Lammiman receives national award |

Lammiman receives national award

Staff Reports
National Association of Agricultural Educators President Farrah Johnson presents the award to Region 1 Winner Douglas High School teacher Allyson Lammiman, Region 1 Vice Presiden Erica Whitmore.
National Association of Agricultural Educators |

Douglas High School Agriculture Teacher Allyson Lammiman is one of six individuals nationwide who received the Agriscience Teacher of the Year Award, given Dec. 5 at the National Association of Agricultural Educators annual convention in Las Vegas.

The National Agriscience Teacher of the Year award recognizes teachers who have inspired and enlightened their students through engaging and interactive lessons in the science of agriculture.

Lammiman has been teaching agriculture at Douglas High School since 2005. Partnering with her school’s science department, Lammiman is able to offer some of her agriculture courses as a science credit, providing opportunities for more students to enroll in her classes. The school’s science teacher gets involved in the agriculture program by serving as co-advisor for the FFA chapter.

Embracing the area’s diverse agriculture, Lammiman also recruits volunteers from the community to coach FFA teams, teach the students to train horses, provide placements for the individualized work experience internship course, and help students raise livestock.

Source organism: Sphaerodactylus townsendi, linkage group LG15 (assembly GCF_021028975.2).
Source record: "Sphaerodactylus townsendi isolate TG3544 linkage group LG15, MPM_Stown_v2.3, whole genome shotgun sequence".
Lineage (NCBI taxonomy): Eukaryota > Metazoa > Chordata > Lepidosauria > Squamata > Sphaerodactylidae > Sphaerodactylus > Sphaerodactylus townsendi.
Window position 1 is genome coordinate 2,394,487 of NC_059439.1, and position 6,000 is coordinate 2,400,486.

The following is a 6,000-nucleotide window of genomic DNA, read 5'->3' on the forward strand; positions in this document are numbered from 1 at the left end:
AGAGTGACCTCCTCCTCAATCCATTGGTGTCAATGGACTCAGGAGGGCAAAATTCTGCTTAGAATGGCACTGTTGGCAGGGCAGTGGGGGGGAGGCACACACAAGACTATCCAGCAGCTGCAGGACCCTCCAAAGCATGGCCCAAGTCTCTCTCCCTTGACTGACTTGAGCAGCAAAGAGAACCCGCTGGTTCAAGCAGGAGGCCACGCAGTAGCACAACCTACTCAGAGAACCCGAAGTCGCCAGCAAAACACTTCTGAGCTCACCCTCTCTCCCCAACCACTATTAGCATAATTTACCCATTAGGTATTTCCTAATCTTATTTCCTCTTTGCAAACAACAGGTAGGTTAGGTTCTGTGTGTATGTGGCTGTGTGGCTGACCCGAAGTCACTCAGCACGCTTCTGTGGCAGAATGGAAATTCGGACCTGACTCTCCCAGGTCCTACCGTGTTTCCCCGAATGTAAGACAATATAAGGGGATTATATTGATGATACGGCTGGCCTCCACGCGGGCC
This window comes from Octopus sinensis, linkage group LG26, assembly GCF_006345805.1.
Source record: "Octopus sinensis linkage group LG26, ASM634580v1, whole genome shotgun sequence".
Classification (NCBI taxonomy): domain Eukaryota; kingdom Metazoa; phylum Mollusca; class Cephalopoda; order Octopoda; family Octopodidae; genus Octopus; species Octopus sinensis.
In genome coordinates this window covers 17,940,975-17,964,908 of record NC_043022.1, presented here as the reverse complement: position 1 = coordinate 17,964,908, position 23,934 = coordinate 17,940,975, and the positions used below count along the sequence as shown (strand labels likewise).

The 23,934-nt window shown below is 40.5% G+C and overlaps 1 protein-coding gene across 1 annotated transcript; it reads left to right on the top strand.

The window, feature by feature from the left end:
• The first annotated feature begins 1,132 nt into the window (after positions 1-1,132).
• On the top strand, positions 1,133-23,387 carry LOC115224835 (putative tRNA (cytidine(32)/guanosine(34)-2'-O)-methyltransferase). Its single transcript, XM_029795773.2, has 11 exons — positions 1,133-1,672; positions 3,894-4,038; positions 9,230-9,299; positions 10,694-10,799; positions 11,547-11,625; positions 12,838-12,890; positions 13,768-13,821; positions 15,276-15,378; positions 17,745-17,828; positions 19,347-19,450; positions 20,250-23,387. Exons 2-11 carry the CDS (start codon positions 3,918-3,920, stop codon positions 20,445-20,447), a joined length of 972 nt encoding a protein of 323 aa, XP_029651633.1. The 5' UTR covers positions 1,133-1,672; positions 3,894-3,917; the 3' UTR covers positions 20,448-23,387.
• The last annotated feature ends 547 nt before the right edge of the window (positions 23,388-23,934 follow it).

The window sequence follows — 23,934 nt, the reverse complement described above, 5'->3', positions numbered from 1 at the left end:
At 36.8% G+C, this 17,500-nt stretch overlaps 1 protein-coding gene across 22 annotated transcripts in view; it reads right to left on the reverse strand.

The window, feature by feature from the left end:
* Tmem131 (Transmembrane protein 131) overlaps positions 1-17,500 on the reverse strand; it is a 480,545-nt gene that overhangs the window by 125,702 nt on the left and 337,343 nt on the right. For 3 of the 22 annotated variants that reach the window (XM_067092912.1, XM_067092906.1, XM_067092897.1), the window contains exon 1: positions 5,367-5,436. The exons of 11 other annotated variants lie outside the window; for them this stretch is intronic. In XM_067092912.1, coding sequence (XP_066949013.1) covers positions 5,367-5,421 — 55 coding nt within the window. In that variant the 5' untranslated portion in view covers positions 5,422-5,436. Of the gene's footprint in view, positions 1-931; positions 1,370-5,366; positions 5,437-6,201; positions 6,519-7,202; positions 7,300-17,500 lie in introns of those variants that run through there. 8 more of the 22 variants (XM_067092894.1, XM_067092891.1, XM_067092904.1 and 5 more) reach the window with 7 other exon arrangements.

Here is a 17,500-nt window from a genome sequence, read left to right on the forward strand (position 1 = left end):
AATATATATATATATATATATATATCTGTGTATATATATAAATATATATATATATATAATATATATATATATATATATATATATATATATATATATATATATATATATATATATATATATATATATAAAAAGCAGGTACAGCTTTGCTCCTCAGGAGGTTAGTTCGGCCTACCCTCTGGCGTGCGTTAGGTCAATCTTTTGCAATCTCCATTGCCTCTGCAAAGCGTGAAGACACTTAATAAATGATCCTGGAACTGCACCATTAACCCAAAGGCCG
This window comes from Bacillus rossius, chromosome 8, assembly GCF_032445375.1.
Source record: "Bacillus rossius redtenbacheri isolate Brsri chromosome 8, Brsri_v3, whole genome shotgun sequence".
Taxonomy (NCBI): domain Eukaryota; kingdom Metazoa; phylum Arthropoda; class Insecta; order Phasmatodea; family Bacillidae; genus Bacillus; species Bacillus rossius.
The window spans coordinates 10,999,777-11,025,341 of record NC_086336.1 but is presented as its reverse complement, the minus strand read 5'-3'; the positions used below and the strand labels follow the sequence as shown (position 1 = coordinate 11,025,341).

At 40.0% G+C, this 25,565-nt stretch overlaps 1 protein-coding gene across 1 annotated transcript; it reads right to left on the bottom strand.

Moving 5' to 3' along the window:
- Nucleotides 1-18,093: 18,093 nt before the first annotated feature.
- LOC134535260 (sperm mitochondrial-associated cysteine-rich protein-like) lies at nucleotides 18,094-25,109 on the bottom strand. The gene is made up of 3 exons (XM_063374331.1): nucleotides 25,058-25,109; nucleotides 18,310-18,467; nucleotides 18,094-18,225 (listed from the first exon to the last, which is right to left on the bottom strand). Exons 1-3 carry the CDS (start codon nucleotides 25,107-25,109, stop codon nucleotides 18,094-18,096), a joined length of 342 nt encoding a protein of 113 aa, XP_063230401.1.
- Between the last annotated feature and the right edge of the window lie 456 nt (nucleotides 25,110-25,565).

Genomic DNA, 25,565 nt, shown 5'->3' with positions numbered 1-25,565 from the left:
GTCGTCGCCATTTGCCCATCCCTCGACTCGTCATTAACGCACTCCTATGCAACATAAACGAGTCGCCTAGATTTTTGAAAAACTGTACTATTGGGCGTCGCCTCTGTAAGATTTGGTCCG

Lammiman bases her teaching philosophy on the FFA motto, “Learning to Do, Doing to Learn, Earning to Live, Living to Serve.” Hands-on courses let students apply in-class lessons to real-life situations. Using performance-based assessments instead of the traditional exams assessments, Lammiman teaches her students how to think, instead of what to think. Her agriculture science class final is a job interview, where her students present a resume of the skills they gained in the class and interview their way out of class.

“The only time in life there is a multiple choice test is at a fast food restaurant,” she said. “Agriculture is a part of every American citizen’s life, whether as a consumer, producer, or any role in between. Agricultural education will strengthen my students’ literacy, math and science skills; because they will be able to apply these skills to real-life scenarios. In this environment students will build on their knowledge base, technical skills, problem solving abilities, and life skills so they are better prepared for their chosen path.”

Lammiman also personally values learning, and points to her recent participation in the DuPont Agriscience Teacher Ambassador program as an excellent educational and professional networking opportunity. As an Ambassador she has taught workshops on inquiry-based agriscience locally, state-wide and nationally.

Each of the six National Agriscience Teacher of the Year Award winners was recognized at the NAAE convention in Las Vegas, and received a $1,500 grant to purchase agriscience supplies and equipment.

Award winners were also recognized at a general session at the National FFA Convention in October.